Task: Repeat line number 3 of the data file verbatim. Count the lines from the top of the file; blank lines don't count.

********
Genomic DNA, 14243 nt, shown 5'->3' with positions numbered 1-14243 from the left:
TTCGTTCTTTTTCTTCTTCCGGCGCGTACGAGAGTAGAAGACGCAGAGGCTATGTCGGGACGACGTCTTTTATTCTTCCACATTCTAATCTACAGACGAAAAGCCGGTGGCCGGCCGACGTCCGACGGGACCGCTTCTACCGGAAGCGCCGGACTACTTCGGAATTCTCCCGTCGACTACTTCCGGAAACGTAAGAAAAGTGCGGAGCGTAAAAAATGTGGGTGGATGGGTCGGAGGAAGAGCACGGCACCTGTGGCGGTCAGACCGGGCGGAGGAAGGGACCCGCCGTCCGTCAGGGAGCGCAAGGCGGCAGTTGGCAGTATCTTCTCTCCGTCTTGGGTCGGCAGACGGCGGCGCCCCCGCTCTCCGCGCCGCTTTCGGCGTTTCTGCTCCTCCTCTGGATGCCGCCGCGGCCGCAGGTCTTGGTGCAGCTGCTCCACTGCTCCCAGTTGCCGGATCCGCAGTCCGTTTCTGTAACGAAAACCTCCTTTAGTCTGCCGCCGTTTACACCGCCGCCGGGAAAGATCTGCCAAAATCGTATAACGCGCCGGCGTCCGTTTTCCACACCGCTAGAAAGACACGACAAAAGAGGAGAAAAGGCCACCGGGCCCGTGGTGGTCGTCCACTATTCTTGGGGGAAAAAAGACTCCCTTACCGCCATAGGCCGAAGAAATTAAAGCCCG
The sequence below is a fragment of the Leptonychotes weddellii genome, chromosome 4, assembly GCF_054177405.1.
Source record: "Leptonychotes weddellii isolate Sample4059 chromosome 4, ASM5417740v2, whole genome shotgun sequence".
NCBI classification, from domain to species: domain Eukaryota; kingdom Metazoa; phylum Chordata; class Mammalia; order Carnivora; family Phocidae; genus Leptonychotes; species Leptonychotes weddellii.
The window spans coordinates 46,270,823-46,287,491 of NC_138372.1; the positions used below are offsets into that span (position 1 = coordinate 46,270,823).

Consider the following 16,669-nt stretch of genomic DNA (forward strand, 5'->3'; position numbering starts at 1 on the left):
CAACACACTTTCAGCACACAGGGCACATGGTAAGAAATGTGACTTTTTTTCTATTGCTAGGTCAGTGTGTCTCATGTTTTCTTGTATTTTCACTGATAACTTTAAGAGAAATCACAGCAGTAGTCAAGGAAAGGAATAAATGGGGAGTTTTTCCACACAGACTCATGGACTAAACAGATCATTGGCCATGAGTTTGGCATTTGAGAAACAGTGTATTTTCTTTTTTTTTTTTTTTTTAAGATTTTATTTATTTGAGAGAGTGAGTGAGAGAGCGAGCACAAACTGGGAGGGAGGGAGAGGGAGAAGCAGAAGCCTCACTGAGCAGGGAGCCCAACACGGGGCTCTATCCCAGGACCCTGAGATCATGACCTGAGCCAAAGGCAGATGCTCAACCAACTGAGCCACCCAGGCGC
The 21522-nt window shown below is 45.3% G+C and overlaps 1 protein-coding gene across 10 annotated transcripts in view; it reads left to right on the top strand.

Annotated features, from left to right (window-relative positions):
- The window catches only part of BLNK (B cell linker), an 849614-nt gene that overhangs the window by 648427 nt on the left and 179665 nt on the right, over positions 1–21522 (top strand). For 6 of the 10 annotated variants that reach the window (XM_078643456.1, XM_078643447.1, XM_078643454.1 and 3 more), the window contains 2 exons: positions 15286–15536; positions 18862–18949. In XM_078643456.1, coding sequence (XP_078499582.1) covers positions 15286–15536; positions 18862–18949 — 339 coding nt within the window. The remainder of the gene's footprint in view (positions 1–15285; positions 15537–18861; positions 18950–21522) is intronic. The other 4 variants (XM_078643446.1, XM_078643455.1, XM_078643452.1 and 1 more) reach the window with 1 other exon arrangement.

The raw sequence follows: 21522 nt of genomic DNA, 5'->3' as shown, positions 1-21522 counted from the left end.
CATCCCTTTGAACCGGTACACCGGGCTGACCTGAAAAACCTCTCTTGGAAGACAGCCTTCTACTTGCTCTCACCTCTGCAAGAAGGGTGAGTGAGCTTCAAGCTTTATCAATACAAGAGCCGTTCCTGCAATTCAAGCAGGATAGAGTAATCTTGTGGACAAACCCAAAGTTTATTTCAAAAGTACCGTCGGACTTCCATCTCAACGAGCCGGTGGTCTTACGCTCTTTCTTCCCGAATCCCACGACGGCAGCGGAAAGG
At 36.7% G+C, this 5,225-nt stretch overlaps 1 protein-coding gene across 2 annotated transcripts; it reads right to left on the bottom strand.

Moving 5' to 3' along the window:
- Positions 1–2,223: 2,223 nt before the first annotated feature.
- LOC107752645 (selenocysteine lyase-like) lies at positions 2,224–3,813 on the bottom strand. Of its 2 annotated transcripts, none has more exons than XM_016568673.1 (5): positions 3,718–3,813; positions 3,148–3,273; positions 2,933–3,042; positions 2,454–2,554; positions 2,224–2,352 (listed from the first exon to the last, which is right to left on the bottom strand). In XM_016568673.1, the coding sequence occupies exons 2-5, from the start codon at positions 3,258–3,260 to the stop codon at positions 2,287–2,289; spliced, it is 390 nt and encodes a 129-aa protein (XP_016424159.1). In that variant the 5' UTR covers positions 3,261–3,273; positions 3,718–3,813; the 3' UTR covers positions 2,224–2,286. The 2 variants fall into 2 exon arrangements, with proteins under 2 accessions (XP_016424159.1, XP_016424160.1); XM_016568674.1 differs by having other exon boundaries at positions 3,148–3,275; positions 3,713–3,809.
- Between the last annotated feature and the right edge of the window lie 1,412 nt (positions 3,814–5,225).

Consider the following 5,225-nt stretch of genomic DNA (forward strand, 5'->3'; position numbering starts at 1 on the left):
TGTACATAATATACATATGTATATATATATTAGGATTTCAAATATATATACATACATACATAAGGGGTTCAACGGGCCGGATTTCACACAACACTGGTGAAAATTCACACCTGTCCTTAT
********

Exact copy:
The sequence below is a fragment of the Leptonychotes weddellii genome, chromosome 4, assembly GCF_054177405.1.